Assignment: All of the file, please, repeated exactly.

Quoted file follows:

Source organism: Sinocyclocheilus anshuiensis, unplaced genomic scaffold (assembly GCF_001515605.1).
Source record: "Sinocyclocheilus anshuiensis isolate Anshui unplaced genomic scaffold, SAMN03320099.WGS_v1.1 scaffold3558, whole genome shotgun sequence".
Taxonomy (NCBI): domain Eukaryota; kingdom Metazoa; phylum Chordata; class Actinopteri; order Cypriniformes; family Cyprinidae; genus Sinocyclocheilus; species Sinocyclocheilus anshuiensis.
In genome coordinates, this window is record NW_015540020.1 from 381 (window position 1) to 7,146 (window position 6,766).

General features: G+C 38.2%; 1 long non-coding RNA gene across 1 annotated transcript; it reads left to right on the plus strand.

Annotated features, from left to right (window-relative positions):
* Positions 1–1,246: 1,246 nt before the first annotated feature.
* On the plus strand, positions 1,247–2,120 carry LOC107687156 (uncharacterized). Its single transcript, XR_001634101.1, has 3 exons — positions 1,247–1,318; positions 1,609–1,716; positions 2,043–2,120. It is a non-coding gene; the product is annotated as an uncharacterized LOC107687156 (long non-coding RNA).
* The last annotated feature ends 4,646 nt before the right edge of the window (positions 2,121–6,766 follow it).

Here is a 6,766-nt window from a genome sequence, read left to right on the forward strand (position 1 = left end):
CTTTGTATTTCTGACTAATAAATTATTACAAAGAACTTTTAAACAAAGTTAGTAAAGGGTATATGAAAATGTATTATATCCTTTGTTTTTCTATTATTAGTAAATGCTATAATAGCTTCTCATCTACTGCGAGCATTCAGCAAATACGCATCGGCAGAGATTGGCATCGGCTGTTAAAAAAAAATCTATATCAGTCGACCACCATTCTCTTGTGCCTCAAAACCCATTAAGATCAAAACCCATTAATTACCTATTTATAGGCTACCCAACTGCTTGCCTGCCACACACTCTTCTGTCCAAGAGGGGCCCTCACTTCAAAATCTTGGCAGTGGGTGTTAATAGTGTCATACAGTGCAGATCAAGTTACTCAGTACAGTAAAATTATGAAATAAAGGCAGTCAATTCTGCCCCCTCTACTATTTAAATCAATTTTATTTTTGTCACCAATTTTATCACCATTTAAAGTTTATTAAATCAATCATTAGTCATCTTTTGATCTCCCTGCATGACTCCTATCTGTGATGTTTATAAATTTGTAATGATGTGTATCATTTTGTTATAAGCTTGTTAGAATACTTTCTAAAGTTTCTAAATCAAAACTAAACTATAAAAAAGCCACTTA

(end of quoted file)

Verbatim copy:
Source organism: Sinocyclocheilus anshuiensis, unplaced genomic scaffold (assembly GCF_001515605.1).
Source record: "Sinocyclocheilus anshuiensis isolate Anshui unplaced genomic scaffold, SAMN03320099.WGS_v1.1 scaffold3558, whole genome shotgun sequence".
Taxonomy (NCBI): domain Eukaryota; kingdom Metazoa; phylum Chordata; class Actinopteri; order Cypriniformes; family Cyprinidae; genus Sinocyclocheilus; species Sinocyclocheilus anshuiensis.
In genome coordinates, this window is record NW_015540020.1 from 381 (window position 1) to 7,146 (window position 6,766).

General features: G+C 38.2%; 1 long non-coding RNA gene across 1 annotated transcript; it reads left to right on the plus strand.

Annotated features, from left to right (window-relative positions):
* Positions 1–1,246: 1,246 nt before the first annotated feature.
* On the plus strand, positions 1,247–2,120 carry LOC107687156 (uncharacterized). Its single transcript, XR_001634101.1, has 3 exons — positions 1,247–1,318; positions 1,609–1,716; positions 2,043–2,120. It is a non-coding gene; the product is annotated as an uncharacterized LOC107687156 (long non-coding RNA).
* The last annotated feature ends 4,646 nt before the right edge of the window (positions 2,121–6,766 follow it).

Here is a 6,766-nt window from a genome sequence, read left to right on the forward strand (position 1 = left end):
CTTTGTATTTCTGACTAATAAATTATTACAAAGAACTTTTAAACAAAGTTAGTAAAGGGTATATGAAAATGTATTATATCCTTTGTTTTTCTATTATTAGTAAATGCTATAATAGCTTCTCATCTACTGCGAGCATTCAGCAAATACGCATCGGCAGAGATTGGCATCGGCTGTTAAAAAAAAATCTATATCAGTCGACCACCATTCTCTTGTGCCTCAAAACCCATTAAGATCAAAACCCATTAATTACCTATTTATAGGCTACCCAACTGCTTGCCTGCCACACACTCTTCTGTCCAAGAGGGGCCCTCACTTCAAAATCTTGGCAGTGGGTGTTAATAGTGTCATACAGTGCAGATCAAGTTACTCAGTACAGTAAAATTATGAAATAAAGGCAGTCAATTCTGCCCCCTCTACTATTTAAATCAATTTTATTTTTGTCACCAATTTTATCACCATTTAAAGTTTATTAAATCAATCATTAGTCATCTTTTGATCTCCCTGCATGACTCCTATCTGTGATGTTTATAAATTTGTAATGATGTGTATCATTTTGTTATAAGCTTGTTAGAATACTTTCTAAAGTTTCTAAATCAAAACTAAACTATAAAAAAGCCACTTA